Malarial anaemia and nitric oxide induced megaloblastic anaemia: a review on the causes of malarial anaemia.
Malaria is caused by obligate intracellular parasites, which live in host erythrocytes and remodel these cells to provide optimally for their own needs. It is a major public health problem in tropical areas, and it is estimated that malaria is responsible for 1 to 3 million deaths and 300-500 million infections annually. The vast majority of morbidity and mortality from malaria is caused by infection with Plasmodium falciparum, although P. vivax, P. ovale, and P. malariae are also responsible for human infections. A lack of acquired immunity to P. falciparum malaria in young children appears to underlie the high rates of morbidity and mortality from malaria in areas of sub-Saharan Africa where malaria is endemic (1). Although the molecular mechanisms responsible for effective malarial immunity remain elusive, production of nitric oxide (NO) appears to be an important marker and potential mediator of disease severity (2). Also, NO mediates a diverse array of physiologic and pathologic processes, and appears to be an important mediator of the protective immune response to all stages of Plasmodium infections (3). This review will focus on malarial anaemia and the relationship of nitric oxide with malarial anaemia.
Anaemia in malaria
Malarial anaemia is thought to arise from both decreased red blood cell (RBC) production and increased RBC destruction. Destruction of RBCs can occur as a result of parasite invasion and replications. The pathophysiology of severe anaemia is a complex but relatively neglected area of study. Certainly, malaria gives ample reasons for both increased destruction and reduced production of red cells.
Direct and immunological destruction: Red blood cells are destroyed as parasites complete their growth cycle, although some parasites may be removed from erythrocytes as immature ring forms by phagocytic cells (4). Infected erythrocytes may also be phagocytosed by macrophages following opsonization by immunoglobulins and/or complement components.
Other effector cells and mechanisms are less well-defined but may include antibody-dependent cytotoxicity and natural killer (NK) cells. The survival of uninfected erythrocytes is also reduced. Mathematical modeling of haematologic data from experimental human P. falciparum infections (5) as well as analysis of clinical data from endemic areas (6), have suggested that up to 12 uninfected RBCs (uRBCs) are lost for every infected RBC.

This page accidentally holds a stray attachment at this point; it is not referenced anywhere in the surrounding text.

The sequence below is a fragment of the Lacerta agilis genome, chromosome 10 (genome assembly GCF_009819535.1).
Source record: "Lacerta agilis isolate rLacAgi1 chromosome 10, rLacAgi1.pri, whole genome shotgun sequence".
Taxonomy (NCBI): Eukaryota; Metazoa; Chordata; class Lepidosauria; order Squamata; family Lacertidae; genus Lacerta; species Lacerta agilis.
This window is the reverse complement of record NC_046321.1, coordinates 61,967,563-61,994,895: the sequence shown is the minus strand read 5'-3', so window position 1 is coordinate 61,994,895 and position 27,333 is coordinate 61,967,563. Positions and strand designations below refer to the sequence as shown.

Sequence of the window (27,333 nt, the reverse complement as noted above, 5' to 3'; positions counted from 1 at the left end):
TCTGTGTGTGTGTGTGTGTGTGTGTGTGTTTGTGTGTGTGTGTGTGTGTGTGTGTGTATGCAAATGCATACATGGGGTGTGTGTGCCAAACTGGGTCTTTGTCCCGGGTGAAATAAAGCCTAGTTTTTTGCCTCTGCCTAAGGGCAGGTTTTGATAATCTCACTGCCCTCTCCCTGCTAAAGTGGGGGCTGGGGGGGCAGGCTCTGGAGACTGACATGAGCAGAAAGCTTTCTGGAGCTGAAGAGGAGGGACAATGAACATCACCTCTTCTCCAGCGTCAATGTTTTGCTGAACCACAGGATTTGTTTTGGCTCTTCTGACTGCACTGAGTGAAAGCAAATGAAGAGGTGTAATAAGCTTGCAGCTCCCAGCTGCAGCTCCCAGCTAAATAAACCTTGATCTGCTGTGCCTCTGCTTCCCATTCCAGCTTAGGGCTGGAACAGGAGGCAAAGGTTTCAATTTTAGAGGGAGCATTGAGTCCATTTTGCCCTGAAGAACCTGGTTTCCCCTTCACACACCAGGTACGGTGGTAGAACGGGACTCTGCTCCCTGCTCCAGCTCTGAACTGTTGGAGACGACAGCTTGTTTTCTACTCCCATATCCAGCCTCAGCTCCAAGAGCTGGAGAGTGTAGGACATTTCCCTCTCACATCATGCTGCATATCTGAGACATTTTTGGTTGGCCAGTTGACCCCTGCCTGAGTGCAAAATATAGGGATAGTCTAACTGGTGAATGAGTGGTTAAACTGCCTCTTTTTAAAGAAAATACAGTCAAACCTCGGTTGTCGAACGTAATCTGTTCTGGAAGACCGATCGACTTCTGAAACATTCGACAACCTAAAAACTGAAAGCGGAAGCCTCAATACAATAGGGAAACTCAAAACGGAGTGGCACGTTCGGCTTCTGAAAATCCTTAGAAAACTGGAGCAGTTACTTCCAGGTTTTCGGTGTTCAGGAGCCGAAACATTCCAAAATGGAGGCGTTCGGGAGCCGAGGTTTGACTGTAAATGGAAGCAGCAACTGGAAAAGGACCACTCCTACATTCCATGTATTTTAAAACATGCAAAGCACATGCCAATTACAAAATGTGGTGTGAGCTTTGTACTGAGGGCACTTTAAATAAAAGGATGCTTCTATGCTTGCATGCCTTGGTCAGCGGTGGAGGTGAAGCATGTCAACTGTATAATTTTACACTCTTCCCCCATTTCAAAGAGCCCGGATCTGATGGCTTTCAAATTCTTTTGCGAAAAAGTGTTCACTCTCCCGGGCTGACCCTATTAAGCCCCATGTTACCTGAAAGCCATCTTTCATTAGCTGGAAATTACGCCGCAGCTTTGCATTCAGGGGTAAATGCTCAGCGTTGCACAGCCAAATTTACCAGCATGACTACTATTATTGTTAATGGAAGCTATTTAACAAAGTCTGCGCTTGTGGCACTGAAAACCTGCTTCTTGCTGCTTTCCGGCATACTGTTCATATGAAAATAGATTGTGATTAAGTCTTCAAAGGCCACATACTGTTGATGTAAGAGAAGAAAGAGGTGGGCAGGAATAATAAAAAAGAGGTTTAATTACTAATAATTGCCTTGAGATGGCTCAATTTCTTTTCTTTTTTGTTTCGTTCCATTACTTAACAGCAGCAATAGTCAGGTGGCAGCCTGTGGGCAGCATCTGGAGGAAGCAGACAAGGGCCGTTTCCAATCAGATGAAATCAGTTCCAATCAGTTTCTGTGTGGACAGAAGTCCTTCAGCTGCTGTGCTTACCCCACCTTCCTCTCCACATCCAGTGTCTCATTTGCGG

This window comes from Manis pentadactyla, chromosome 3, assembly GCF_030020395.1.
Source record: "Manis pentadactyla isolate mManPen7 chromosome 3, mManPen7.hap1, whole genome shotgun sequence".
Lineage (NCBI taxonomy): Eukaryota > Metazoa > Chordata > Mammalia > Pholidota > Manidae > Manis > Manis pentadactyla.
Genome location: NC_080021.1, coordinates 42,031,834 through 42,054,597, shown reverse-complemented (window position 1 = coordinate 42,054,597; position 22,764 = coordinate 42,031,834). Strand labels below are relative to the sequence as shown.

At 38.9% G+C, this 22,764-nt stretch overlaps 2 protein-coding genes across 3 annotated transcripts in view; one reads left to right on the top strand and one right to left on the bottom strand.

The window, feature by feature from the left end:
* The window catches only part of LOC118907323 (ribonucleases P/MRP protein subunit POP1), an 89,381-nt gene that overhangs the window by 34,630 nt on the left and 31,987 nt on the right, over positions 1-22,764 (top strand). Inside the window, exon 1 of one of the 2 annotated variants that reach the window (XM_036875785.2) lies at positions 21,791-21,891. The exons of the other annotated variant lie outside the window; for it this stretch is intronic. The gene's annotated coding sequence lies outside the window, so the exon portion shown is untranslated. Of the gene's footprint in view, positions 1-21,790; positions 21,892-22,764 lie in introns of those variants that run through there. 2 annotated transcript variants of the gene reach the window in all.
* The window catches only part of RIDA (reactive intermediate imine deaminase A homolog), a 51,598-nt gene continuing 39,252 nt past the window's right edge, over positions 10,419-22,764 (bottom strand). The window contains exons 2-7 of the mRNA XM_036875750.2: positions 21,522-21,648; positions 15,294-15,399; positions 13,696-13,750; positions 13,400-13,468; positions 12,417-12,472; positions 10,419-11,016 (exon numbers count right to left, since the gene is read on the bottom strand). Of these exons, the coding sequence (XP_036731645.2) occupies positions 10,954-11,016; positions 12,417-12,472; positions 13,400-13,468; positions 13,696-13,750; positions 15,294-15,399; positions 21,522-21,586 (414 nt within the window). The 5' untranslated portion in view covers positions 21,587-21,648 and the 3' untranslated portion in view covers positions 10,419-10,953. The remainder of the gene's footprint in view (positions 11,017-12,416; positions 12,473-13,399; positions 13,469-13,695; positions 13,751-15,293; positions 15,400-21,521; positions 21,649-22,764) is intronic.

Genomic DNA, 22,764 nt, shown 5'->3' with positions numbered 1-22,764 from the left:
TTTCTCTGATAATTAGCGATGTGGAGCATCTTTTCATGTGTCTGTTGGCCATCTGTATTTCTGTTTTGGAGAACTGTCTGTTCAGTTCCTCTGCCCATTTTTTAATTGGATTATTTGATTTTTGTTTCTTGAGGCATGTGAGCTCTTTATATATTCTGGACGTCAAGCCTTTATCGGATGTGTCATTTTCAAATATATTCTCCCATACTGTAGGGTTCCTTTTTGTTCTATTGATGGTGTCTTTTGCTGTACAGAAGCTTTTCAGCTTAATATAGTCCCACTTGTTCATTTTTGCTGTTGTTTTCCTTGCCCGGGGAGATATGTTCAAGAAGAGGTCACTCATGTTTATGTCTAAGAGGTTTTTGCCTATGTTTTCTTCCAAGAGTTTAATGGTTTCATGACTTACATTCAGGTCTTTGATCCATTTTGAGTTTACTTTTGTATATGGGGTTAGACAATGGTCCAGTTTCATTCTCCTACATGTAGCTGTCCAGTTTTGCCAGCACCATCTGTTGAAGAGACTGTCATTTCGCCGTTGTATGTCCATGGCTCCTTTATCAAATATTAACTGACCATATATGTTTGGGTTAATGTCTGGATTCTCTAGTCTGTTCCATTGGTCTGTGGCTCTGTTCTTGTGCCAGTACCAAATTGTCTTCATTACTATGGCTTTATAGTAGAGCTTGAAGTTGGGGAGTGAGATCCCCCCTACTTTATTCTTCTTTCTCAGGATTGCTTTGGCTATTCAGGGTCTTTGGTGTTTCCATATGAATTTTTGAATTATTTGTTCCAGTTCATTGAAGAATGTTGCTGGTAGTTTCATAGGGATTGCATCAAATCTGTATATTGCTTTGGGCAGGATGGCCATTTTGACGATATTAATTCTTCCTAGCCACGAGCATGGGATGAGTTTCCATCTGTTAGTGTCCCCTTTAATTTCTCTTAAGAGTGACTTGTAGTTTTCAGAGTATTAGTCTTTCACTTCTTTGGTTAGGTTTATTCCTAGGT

Thus, it is widely accepted that direct destruction of RBCs following parasitization cannot account for the degree of anaemia observed during malaria infection, suggesting that the destruction of uRBCs is the major cause of haemoglobin (Hb) loss (7). Malarial anaemia may be mediated in part by immunopathologic processes (8). The activity and the number of macrophages are increased in malarial infection. Moreover, the signals for recognition of uninfected erythrocytes for removal by macrophages are enhanced. Uninfected erythrocytes bind increased amount of immunoglobulin and/or complement as detected in the direct antiglobulin test (DAT or Coomb's Test) (9,10). The specificity of the immunoglobulins on the surface of the red cells has remained controversial. These antibodies do not have a particular specificity but are more likely to represent immune complexes absorbed onto the surface of red blood cells by complement receptors including CR1 (CD35) (11). Reticulocytopenia has been observed in numerous clinical studies of malarial anaemia.
Sometimes in asymptomatic malaria, anaemia is frequently out of proportion to the low level of parasitaemia found, suggesting that it is not mediated simply by direct destruction/haemolysis of parasitized red blood cells. The anaemia of asymptomatic parasitaemia is important since children may later develop severe anaemia, both with and without subsequent episodes of acute clinical malaria (12).